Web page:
Preferred capping reactants are hexamethyldisilazane and trimethylmethoxysilane.
The amount of capping reactant that is added to the finely divided rubber base is at least sufficient to react with the combination of silanol and silicon-bonded hydrolyzable groups present in the curable organosiloxane composition.
The concentration of capping agent is typically from 3 to 35 percent, based on the weight of silica present in the elastomer base.
If the organosiloxane base contains silicon bonded hydrolyzable groups, sufficient water is optionally added together with the capping reactant to convert these hydrolyzable groups to silanol groups.
The ingredients of the curable organosiloxane elastomer bases that are reacted with capping agents in accordance with the present method are described in the following sections of this specification.
The curable ingredient of the organosiloxane elastomer bases that are treated in accordance with the present invention is at least one relatively high molecular weight polydiorganosiloxane having the consistency of a gum. The molecular weight of this polymer is sufficient to impart a viscosity of from about 100 to about 2,000,000 poise (10 to 200,000 Pa.s), measured at 25° C.
The viscosity of high consistency polydiorganosiloxane bases is typically expressed in terms of a plasticity number that is determined as described in the American Society of Testing or Materials (ASTM) test method no. 926. The plasticity number is defined as the thickness in millimeters×100 of a cylindrical test specimen after the specimen has been subjected to a compressive load of 49 Newtons for a specified period of time at a specified temperature. The test samples typically measure 2 cm3 in volume and 10 mm. high. Silica-filled bases suitable for treatment in accordance with the present method typically exhibit plasticity values in the range of 2.0 to 6.4 mm.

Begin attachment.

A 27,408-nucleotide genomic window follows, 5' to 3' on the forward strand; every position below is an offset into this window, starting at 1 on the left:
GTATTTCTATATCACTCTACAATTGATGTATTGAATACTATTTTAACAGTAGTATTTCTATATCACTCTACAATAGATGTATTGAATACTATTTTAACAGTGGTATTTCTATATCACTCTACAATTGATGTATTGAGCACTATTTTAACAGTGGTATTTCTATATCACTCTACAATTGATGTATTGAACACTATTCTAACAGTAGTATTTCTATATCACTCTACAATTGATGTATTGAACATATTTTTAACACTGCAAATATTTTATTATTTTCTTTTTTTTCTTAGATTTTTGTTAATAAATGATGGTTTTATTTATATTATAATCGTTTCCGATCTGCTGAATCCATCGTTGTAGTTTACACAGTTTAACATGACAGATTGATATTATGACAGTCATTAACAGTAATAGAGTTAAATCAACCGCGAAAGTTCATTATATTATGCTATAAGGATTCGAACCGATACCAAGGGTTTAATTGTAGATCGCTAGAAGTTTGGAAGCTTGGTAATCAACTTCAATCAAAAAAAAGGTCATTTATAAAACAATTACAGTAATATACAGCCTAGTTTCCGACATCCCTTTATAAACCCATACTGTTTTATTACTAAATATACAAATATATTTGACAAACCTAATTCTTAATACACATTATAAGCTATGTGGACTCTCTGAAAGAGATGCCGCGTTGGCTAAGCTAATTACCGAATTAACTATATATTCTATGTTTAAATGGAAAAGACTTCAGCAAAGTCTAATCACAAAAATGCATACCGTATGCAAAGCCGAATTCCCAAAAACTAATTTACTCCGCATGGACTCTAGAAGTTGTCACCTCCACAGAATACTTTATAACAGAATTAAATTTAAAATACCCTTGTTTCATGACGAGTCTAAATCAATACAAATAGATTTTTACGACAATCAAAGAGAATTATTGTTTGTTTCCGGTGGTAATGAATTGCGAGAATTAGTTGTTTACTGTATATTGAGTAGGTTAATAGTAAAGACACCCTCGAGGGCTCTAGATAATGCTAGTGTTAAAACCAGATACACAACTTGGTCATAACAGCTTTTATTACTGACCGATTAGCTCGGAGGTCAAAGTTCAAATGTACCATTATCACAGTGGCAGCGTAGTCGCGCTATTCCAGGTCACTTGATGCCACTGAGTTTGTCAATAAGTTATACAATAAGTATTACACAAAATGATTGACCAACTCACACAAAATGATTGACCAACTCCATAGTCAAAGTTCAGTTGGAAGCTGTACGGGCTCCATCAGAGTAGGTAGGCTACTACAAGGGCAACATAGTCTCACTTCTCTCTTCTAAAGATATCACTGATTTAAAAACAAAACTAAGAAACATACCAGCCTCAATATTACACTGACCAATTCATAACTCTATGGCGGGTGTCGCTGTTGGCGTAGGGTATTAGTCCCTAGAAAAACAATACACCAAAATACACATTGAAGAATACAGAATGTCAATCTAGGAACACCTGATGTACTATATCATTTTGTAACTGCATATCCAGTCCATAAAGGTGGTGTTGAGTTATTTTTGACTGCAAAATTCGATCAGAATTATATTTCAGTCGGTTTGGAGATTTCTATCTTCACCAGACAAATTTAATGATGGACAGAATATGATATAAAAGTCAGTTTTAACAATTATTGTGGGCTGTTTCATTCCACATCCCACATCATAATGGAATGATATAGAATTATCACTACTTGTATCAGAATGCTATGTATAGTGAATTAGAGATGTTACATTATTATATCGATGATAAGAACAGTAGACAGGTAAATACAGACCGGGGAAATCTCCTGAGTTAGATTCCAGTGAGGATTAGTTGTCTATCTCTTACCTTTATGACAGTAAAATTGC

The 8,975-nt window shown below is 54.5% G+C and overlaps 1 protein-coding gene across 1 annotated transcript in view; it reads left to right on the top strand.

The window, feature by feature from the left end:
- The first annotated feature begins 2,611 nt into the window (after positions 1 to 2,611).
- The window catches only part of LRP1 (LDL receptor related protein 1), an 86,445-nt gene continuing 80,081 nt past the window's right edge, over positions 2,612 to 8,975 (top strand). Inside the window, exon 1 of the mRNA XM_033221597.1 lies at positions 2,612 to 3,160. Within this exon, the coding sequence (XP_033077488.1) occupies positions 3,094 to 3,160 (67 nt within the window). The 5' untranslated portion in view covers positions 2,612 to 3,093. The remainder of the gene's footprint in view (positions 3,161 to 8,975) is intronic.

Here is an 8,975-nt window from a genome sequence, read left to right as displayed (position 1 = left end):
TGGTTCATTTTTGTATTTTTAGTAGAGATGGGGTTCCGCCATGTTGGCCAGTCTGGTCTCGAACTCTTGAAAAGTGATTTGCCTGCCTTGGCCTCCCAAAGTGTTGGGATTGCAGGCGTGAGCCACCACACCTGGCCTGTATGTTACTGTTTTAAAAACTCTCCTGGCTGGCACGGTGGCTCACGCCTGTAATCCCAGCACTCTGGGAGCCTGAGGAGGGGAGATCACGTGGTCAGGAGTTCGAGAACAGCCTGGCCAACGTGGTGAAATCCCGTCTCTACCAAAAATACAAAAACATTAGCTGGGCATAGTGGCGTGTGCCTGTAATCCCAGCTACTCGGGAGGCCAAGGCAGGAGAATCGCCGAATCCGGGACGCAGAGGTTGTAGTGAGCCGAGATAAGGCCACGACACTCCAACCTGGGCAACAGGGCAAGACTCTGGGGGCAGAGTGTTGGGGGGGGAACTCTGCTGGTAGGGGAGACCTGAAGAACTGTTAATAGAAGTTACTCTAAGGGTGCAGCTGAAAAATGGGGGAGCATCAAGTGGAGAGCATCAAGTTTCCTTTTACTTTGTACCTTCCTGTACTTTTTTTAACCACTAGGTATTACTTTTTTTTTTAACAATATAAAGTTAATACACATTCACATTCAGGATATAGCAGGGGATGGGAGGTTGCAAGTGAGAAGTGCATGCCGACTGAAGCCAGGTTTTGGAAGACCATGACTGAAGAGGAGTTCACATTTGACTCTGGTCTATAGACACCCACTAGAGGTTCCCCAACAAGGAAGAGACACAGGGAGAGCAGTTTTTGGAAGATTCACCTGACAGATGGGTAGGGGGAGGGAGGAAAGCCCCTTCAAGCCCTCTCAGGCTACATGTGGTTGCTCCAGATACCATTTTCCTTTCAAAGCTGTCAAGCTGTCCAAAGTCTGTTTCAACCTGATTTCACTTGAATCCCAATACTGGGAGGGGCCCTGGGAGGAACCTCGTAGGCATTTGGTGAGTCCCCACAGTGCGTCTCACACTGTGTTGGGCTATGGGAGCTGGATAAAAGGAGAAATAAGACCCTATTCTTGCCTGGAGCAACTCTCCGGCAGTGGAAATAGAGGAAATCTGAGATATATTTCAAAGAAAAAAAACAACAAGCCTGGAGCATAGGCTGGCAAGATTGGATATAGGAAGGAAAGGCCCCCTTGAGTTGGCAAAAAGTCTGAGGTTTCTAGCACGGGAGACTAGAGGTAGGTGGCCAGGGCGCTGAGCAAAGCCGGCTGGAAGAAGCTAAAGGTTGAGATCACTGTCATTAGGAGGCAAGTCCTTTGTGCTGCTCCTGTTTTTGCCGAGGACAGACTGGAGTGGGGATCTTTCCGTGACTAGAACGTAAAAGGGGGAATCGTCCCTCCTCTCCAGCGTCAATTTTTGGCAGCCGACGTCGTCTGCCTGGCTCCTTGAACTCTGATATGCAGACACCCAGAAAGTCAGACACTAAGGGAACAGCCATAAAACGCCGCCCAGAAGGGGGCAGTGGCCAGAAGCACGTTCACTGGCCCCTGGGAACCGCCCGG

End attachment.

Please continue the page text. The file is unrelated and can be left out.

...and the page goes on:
The polydiorganosiloxane ingredient of the present compositions can be represented by the general formula ZR3 R4 SiO(R3 R4 SiO)n SiR3 R4 Z , wherein R3 and R4 represent identical or different monovalent substituted or unsubstituted hydrocarbon radicals, the average number of repeating units in the polymer, represented by n, is selected to provide the desired viscosity in range of 100 to 2,000,000 poise.
The molecular weight of the polydiorganosiloxane together with the types and concentrations of repeating units in this polymer contribute to the properties of the final cured elastomer. The terminal group Z represents a saturated or ethylenically unsaturated hydrocarbon radical or a hydroxyl group.
The relationship between the value of n in the general formula and the viscosity of the polydiorganosiloxane is dependent upon the type of hydrocarbon radicals represented by R3 and R4. For polydimethylsiloxanes the value of n is typically from 500 to several thousand.
The type of group represented by Z is determined by the curing reaction used to convert the polydiorganosiloxane to a cured elastomer. For example, when the composition is to be cured by a hydrosilation reaction with an organohydrogensiloxane or a vinyl-specific peroxide, Z is typically vinyl or other alkenyl radical.
The hydrocarbon radicals represented by R3 and R4 include alkyl and substituted alkyl radicals containing from 1 to 20 carbon atoms, alkenyl radicals such as vinyl and 5-hexenyl, cycloalkyl radicals such as cyclohexyl, and aromatic hydrocarbon radicals such as phenyl, benzyl and tolyl. Suitable substituents that can be present on R3 and/or R4 include but are not limited to the halogens, alkoxy and cyano groups. Preferred hydrocarbon radicals are lower alkyl containing from 1 to 4 carbon atoms, phenyl, and halogen-substituted alkyl such as 3,3,3-trifluoropropyl. Most preferably R3 represents a methyl radical, R4 represents at least one of methyl, phenyl and 3,3,3-trifluoropropyl radicals, and Z and optionally one or more of the R4 radicals represent alkenyl radicals.
The polydiorganosiloxane ingredient of the present compositions can be a homopolymer, a copolymer or a mixture containing two or more different homopolymers and/or copolymers. It should be evident that copolymer molecules contain two or more different types of diorganosiloxane units, and that the molar ratios of the various units is determined by the properties of cured elastomers prepared from these compositions.
When the composition is intended to be cured by a hydrosilation reaction, at least a portion of the polydiorganosiloxane ingredient can be a copolymer wherein Z represents an alkenyl radical and a portion of the R3 radicals on non-terminal silicon atoms are optionally ethylenically unsaturated radicals such as vinyl and hexenyl.